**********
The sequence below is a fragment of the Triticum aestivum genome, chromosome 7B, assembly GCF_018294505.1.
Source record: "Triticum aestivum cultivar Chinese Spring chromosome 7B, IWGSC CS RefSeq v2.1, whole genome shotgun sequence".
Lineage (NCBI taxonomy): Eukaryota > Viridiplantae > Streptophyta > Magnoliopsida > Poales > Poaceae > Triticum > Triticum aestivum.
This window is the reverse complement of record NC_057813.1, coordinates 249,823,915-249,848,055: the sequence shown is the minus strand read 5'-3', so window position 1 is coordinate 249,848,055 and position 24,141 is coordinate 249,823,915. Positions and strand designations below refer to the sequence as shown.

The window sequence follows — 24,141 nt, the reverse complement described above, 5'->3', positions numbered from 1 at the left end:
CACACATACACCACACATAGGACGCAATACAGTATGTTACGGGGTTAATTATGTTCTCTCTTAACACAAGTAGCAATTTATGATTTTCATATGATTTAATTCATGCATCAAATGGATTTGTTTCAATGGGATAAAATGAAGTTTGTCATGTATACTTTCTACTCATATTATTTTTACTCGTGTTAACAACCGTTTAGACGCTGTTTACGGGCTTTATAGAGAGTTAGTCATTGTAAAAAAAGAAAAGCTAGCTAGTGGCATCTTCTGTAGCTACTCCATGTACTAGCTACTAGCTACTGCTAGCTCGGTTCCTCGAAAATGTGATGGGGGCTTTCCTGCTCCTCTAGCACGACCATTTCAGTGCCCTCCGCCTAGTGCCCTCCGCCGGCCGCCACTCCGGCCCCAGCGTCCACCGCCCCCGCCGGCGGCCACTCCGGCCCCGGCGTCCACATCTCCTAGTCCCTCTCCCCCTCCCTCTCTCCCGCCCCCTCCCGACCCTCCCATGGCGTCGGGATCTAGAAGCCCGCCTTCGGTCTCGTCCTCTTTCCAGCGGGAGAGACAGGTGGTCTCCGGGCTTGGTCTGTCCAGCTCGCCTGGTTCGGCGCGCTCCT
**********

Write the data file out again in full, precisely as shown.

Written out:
The sequence below is a fragment of the Triticum aestivum genome, chromosome 7B, assembly GCF_018294505.1.
Source record: "Triticum aestivum cultivar Chinese Spring chromosome 7B, IWGSC CS RefSeq v2.1, whole genome shotgun sequence".
Lineage (NCBI taxonomy): Eukaryota > Viridiplantae > Streptophyta > Magnoliopsida > Poales > Poaceae > Triticum > Triticum aestivum.
This window is the reverse complement of record NC_057813.1, coordinates 249,823,915-249,848,055: the sequence shown is the minus strand read 5'-3', so window position 1 is coordinate 249,848,055 and position 24,141 is coordinate 249,823,915. Positions and strand designations below refer to the sequence as shown.

The window sequence follows — 24,141 nt, the reverse complement described above, 5'->3', positions numbered from 1 at the left end:
CACACATACACCACACATAGGACGCAATACAGTATGTTACGGGGTTAATTATGTTCTCTCTTAACACAAGTAGCAATTTATGATTTTCATATGATTTAATTCATGCATCAAATGGATTTGTTTCAATGGGATAAAATGAAGTTTGTCATGTATACTTTCTACTCATATTATTTTTACTCGTGTTAACAACCGTTTAGACGCTGTTTACGGGCTTTATAGAGAGTTAGTCATTGTAAAAAAAGAAAAGCTAGCTAGTGGCATCTTCTGTAGCTACTCCATGTACTAGCTACTAGCTACTGCTAGCTCGGTTCCTCGAAAATGTGATGGGGGCTTTCCTGCTCCTCTAGCACGACCATTTCAGTGCCCTCCGCCTAGTGCCCTCCGCCGGCCGCCACTCCGGCCCCAGCGTCCACCGCCCCCGCCGGCGGCCACTCCGGCCCCGGCGTCCACATCTCCTAGTCCCTCTCCCCCTCCCTCTCTCCCGCCCCCTCCCGACCCTCCCATGGCGTCGGGATCTAGAAGCCCGCCTTCGGTCTCGTCCTCTTTCCAGCGGGAGAGACAGGTGGTCTCCGGGCTTGGTCTGTCCAGCTCGCCTGGTTCGGCGCGCTCCT